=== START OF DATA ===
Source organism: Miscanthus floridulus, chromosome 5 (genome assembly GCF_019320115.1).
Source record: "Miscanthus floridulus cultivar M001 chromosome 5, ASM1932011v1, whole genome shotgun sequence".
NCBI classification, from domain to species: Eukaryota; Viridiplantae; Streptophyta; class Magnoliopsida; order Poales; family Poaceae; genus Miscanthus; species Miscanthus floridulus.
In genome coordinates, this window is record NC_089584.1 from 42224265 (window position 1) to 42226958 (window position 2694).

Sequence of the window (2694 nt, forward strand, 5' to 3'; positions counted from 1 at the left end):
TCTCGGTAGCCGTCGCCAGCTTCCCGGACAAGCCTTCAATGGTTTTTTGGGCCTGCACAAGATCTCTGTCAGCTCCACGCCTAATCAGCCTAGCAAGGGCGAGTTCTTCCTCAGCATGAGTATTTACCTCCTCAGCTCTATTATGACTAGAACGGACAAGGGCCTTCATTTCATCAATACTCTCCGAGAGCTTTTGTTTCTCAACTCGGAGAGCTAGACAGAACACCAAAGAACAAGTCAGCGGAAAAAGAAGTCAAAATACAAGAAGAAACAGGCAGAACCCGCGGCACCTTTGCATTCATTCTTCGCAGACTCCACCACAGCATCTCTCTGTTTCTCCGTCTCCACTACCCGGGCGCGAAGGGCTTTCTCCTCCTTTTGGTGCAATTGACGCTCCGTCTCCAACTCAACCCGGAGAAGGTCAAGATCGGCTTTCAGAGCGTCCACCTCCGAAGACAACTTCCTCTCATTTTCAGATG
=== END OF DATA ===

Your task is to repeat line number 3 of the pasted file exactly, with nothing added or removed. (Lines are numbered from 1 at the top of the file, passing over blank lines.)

NCBI classification, from domain to species: Eukaryota; Viridiplantae; Streptophyta; class Magnoliopsida; order Poales; family Poaceae; genus Miscanthus; species Miscanthus floridulus.